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Interview Strategies

If you are preparing for an interview, you will soon discover the time leading up to the interview can be traumatizing.  You didn't think you had a chance, but you did it!  The call came, a meeting time has been made, and now what do I wear?  Should I arrive early?  What street are they on, OH MY GOD, I don't know where they are located!?!  What did the secretary say is the name of the interviewer?  Once in the building, take the left hall or was it the right?  

A thousand thoughts are racing through your mind simultaneously not to mention being nauseous. Studies have found that individuals handle interviews differently.  No problem, I say.  These are some facts and pointers to help relieve nervousness.  

a) The interviewer is probably just as nervous

b) Take a deep breath before entering the room and try to relax

c) Crack a small (clean) joke because laughing helps relieve tension

In addition to interview strategies there are also some interview rules to follow.  Keep in mind, every employer interviews differently.  Each hiring individual either follows strict or informal hiring guidelines.  You may receive an interview with a "tough as nails" hiring manager or you may be interviewed by a soothing, soft-spoken assistant who utilizes no structured interview questions at all.  No matter which one you receive, be prepared for the worse.  Below you will find a list of interview tips which will help guide you through either both types of interviews.

1) Be confident, but not arrogant.  A common mistake people make is attempting make themselves sound like superwoman or superman.  A company wants to know you can help them but not by taking them to the "Arrogance Super Bowl."

2) Answer positively.  From time to time, an interviewer will touch on a sensitive portion of your past, i.e., reasons for leaving, short term employment, or lack of skills.  These are the times when you should say to yourself, "turn a frown, upside down."  Try answers like these:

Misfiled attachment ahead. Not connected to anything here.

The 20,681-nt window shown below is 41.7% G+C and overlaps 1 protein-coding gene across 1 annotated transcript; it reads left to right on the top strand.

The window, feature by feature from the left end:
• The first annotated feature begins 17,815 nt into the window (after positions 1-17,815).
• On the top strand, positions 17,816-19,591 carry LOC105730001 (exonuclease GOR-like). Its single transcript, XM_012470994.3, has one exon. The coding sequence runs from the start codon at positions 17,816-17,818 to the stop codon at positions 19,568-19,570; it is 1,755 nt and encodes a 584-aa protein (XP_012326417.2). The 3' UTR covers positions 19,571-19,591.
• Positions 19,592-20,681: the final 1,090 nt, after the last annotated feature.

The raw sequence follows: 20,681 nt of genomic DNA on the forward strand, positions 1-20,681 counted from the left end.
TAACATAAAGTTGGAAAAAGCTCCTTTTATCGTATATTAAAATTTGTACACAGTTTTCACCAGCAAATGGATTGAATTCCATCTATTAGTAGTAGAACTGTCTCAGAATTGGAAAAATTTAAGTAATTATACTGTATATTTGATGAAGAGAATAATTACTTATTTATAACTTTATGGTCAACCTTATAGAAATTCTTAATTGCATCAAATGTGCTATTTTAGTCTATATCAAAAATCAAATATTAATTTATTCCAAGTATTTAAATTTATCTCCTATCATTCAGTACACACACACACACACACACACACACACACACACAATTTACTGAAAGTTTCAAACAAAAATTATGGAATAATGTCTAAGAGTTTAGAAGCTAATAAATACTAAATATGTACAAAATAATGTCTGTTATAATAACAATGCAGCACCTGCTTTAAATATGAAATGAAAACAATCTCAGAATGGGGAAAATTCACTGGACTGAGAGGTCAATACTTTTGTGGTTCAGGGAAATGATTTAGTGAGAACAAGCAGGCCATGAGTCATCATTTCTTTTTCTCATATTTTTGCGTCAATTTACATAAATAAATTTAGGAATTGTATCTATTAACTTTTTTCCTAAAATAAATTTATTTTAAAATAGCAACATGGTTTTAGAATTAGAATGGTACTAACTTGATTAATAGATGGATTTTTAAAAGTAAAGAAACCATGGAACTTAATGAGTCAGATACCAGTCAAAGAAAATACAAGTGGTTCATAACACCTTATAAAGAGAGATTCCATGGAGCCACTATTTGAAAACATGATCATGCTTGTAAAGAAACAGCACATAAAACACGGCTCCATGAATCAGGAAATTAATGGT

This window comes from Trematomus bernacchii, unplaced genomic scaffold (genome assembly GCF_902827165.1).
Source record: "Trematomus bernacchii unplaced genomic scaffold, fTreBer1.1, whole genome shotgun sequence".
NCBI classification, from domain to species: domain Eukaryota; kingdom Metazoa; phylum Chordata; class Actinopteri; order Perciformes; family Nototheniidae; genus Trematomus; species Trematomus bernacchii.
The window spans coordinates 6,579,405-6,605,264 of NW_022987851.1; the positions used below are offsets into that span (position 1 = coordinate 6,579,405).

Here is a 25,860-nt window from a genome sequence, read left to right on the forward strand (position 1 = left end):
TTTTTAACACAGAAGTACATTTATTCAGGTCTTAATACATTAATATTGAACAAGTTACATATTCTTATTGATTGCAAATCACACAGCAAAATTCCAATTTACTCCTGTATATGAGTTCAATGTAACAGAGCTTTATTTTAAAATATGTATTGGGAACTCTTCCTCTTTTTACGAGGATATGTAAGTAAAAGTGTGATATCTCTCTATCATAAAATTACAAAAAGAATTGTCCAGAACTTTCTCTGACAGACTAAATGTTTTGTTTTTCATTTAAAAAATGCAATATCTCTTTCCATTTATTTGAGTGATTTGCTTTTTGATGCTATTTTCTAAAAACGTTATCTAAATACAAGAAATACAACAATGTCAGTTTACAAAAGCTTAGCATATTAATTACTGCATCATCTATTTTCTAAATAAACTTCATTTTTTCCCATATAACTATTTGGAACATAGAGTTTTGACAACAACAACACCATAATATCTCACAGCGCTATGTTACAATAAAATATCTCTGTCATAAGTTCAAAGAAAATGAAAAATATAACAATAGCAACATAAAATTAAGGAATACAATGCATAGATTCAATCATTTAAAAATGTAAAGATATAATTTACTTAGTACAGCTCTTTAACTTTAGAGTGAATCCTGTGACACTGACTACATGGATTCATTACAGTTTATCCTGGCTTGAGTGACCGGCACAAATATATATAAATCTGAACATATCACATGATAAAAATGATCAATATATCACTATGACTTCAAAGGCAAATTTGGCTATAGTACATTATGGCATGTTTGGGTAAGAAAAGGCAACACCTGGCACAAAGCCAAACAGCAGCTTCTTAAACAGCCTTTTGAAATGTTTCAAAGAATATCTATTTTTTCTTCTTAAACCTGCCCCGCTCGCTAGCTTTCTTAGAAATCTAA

Reason for leaving: "I feel I need to take my career into a more positive direction, which is why I am here with you today."

Short term employment: "Shortly after I began, I discovered that position was not going to challenge my abilities or allow the room to grow I require."

Lack of skills:  "I am sure that at first glance it appears I do not have the necessary skills to fill the position, however, I am can assure you I have the drive to conquer any challenges you set forth.  I am completely qualified to handle this position."

3) As mentioned above, laugh a little.  The interview will go more smoothly if you are relaxed and comfortable. 

4) Don't be afraid to answer a question with a question if you do not understand the question.  Get it?  For example, ask questions so that you may better answer the interviewer, i.e.,  "What area of the business are you referring?" or "Can you elaborate further?"  I am sure I speak for most interviewers when I say, "I would rather you ask a question to get further details rather than answer the wrong question."

5) If you are relaxed, be cautious.  A relaxed person tends to "rattle" off more information than necessary.  Scenario:  You are relaxed, drinking the coffee they offered you, and you just completed the story about the funny thing your daughter did that morning before you left.  You feel this person is your friend and there isn't anything you can't tell them, right?  But, just as you think you have landed the job, the interviewer asks why you intend to leave your current position.  At first you may laugh, with the hopes you can compose yourself before you answer, but with no avail.  The dirt starts pouring out like a gossip session and BAM.  You just committed a big interview NO NO.  Beware of the nice interviewer. 

Unfortunately, there is no blueprint to interviewing.  There are tips, tactics, and strategies, but no true method to handling each interview perfectly and flawlessly.  Interviewers are constantly coming up with ways to get candidates to stray from pre-thought answers.  Some interviewers have even resorted to role-play interviewing.  What this means is they give you a common problem and request you strategize how to resolve it.  These types of interviews can be a lot trickier and really require the candidate to have extensive knowledge of the industry and position.  But, this is a topic for another article.

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